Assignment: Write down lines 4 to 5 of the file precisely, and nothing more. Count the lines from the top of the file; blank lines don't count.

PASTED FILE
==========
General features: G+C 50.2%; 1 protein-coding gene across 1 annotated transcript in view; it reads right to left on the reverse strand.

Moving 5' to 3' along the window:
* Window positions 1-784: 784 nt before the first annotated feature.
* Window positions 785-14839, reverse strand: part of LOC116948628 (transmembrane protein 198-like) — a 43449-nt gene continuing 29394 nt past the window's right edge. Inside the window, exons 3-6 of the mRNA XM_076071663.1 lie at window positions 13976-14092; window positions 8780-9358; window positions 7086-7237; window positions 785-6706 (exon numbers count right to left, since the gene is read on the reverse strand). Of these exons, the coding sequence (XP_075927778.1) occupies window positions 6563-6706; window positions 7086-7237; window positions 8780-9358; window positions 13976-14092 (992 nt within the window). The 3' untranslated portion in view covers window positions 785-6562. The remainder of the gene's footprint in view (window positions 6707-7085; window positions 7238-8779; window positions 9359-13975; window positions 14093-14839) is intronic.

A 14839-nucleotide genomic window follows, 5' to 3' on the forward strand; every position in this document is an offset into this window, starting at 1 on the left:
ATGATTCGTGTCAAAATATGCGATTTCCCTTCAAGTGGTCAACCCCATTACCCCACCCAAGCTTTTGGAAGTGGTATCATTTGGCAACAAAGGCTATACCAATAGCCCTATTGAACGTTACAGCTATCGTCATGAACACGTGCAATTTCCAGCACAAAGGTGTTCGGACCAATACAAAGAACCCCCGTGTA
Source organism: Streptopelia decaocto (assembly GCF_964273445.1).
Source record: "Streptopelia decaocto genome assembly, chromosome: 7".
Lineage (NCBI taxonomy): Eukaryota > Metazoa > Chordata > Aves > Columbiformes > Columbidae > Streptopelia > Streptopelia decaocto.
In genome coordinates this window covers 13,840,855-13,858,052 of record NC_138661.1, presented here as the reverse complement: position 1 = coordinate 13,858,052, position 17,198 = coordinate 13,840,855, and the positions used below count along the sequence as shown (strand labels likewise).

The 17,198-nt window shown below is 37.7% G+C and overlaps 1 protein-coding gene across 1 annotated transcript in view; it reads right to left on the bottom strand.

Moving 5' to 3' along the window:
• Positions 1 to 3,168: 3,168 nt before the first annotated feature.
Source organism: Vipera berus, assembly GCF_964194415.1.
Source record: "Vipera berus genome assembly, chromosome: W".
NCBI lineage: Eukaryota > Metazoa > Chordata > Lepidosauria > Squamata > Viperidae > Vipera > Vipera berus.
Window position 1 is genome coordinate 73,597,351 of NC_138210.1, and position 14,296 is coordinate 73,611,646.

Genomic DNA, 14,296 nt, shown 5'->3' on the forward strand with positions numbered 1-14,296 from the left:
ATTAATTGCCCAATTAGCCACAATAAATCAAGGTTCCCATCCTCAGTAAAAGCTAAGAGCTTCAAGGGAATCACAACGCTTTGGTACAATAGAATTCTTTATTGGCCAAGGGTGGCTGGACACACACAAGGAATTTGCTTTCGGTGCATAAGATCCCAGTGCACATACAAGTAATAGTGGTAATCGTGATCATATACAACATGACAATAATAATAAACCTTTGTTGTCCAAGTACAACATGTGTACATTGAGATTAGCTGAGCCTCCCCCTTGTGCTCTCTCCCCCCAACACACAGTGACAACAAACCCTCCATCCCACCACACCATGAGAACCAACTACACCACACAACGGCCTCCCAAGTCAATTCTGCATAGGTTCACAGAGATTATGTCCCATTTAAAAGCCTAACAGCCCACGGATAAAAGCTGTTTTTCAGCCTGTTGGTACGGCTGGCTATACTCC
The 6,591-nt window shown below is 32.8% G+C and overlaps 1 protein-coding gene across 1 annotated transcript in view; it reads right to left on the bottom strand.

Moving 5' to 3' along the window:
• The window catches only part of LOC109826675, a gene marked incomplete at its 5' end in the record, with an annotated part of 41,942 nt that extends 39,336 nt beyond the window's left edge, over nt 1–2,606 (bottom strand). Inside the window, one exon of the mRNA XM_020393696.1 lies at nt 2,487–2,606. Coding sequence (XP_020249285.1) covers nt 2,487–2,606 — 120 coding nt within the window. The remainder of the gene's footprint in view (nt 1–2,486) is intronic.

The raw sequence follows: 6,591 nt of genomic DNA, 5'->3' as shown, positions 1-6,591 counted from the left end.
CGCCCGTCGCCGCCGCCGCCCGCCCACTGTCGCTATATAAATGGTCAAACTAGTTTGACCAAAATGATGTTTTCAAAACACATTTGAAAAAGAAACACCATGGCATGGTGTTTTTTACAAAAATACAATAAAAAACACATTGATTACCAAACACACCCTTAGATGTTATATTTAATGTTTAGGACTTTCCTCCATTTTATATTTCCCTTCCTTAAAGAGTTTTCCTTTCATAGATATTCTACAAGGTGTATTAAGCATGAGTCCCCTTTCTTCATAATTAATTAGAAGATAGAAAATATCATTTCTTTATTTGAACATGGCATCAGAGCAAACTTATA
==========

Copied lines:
* Window positions 785-14839, reverse strand: part of LOC116948628 (transmembrane protein 198-like) — a 43449-nt gene continuing 29394 nt past the window's right edge. Inside the window, exons 3-6 of the mRNA XM_076071663.1 lie at window positions 13976-14092; window positions 8780-9358; window positions 7086-7237; window positions 785-6706 (exon numbers count right to left, since the gene is read on the reverse strand). Of these exons, the coding sequence (XP_075927778.1) occupies window positions 6563-6706; window positions 7086-7237; window positions 8780-9358; window positions 13976-14092 (992 nt within the window). The 3' untranslated portion in view covers window positions 785-6562. The remainder of the gene's footprint in view (window positions 6707-7085; window positions 7238-8779; window positions 9359-13975; window positions 14093-14839) is intronic.

A 14839-nucleotide genomic window follows, 5' to 3' on the forward strand; every position in this document is an offset into this window, starting at 1 on the left: